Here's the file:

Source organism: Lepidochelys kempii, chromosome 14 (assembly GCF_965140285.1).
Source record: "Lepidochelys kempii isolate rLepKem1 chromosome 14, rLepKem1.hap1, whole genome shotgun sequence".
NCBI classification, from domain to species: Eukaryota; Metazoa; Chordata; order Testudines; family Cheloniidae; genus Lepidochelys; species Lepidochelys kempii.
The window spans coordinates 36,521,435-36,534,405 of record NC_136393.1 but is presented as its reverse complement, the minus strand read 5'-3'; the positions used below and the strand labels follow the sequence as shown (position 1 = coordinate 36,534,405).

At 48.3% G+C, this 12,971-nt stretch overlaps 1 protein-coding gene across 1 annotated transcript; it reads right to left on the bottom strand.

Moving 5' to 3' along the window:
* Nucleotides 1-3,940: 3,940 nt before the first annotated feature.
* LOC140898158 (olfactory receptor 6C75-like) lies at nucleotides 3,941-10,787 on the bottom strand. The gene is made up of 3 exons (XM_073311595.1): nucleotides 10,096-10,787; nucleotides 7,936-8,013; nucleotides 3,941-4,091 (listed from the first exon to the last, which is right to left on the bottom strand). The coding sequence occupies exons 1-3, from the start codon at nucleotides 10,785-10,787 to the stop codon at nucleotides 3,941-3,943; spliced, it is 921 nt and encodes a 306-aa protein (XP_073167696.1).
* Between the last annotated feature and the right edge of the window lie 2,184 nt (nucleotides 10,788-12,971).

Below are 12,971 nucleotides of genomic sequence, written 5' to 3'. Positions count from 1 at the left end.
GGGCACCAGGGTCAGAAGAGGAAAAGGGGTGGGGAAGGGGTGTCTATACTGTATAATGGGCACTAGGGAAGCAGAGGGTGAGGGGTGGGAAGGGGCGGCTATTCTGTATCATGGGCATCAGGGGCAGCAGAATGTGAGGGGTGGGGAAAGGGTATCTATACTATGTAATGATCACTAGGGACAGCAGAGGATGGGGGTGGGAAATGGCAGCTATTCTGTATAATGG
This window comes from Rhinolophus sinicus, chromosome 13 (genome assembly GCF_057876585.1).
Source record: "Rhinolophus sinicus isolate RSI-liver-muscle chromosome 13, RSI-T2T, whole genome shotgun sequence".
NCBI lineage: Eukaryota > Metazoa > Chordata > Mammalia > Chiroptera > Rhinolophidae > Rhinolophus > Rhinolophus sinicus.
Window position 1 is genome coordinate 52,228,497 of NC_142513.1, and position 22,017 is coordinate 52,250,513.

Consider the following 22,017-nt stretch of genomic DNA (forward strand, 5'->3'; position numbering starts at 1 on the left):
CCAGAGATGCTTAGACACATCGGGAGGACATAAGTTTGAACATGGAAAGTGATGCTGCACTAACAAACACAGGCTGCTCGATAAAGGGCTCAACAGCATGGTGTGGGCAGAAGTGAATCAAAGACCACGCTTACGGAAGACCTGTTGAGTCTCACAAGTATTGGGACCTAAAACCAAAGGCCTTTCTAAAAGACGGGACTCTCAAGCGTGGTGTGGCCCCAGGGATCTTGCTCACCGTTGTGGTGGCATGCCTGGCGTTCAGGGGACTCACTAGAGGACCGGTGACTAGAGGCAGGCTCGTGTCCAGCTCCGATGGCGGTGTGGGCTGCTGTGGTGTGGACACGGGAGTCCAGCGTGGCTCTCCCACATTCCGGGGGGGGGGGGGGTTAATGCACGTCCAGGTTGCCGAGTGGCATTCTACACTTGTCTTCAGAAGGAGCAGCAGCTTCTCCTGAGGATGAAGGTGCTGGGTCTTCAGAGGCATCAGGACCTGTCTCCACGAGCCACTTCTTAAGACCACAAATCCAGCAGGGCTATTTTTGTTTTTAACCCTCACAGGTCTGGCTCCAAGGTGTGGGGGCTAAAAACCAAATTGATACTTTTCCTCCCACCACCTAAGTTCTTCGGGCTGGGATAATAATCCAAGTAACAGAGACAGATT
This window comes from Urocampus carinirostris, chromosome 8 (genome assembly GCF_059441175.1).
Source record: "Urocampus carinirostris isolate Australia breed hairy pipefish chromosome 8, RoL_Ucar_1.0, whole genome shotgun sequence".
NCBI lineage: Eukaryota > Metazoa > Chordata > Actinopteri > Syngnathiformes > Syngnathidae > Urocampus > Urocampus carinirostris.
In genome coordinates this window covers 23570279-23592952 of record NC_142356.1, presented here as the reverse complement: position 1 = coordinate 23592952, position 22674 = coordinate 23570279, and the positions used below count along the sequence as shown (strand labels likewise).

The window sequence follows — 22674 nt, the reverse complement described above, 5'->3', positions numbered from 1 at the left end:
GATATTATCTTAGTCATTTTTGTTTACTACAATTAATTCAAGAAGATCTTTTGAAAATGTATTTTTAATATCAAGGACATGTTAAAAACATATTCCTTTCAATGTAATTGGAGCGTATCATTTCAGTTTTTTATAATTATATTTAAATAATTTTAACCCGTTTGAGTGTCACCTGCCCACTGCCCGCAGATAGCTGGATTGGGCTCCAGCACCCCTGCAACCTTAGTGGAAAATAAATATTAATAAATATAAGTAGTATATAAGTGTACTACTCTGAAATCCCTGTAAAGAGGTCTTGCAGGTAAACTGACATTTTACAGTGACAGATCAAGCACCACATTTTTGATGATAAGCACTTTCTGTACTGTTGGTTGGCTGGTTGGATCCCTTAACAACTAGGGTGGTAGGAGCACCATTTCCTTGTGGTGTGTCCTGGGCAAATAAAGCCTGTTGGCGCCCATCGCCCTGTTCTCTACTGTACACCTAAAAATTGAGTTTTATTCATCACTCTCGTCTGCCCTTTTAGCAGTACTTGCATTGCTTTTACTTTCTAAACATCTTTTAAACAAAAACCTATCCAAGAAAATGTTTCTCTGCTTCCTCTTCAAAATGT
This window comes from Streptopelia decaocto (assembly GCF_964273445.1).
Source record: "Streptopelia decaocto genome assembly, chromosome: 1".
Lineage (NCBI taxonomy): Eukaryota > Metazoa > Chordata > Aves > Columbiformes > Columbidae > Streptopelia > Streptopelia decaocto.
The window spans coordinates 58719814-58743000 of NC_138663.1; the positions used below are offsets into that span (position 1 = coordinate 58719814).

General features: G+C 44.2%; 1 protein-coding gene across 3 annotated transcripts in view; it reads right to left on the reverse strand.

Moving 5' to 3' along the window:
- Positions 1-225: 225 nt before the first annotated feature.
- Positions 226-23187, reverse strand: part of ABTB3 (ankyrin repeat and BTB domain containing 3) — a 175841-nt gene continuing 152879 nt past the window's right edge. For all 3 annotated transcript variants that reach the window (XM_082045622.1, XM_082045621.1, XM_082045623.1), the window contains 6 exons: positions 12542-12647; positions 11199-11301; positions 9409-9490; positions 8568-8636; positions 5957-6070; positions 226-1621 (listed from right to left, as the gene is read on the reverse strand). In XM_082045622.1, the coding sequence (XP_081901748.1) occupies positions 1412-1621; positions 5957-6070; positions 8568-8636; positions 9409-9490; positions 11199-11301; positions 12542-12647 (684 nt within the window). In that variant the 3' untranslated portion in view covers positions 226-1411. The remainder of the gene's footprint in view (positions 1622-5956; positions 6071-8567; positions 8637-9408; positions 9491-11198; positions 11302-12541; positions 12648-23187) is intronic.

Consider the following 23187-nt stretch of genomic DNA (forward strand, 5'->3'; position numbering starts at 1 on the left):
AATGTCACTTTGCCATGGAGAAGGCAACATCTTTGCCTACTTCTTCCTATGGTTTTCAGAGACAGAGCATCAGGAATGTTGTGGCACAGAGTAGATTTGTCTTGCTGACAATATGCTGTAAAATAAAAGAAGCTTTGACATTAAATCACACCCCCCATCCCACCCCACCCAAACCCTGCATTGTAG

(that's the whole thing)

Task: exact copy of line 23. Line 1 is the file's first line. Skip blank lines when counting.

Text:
GATATTATCTTAGTCATTTTTGTTTACTACAATTAATTCAAGAAGATCTTTTGAAAATGTATTTTTAATATCAAGGACATGTTAAAAACATATTCCTTTCAATGTAATTGGAGCGTATCATTTCAGTTTTTTATAATTATATTTAAATAATTTTAACCCGTTTGAGTGTCACCTGCCCACTGCCCGCAGATAGCTGGATTGGGCTCCAGCACCCCTGCAACCTTAGTGGAAAATAAATATTAATAAATATAAGTAGTATATAAGTGTACTACTCTGAAATCCCTGTAAAGAGGTCTTGCAGGTAAACTGACATTTTACAGTGACAGATCAAGCACCACATTTTTGATGATAAGCACTTTCTGTACTGTTGGTTGGCTGGTTGGATCCCTTAACAACTAGGGTGGTAGGAGCACCATTTCCTTGTGGTGTGTCCTGGGCAAATAAAGCCTGTTGGCGCCCATCGCCCTGTTCTCTACTGTACACCTAAAAATTGAGTTTTATTCATCACTCTCGTCTGCCCTTTTAGCAGTACTTGCATTGCTTTTACTTTCTAAACATCTTTTAAACAAAAACCTATCCAAGAAAATGTTTCTCTGCTTCCTCTTCAAAATGT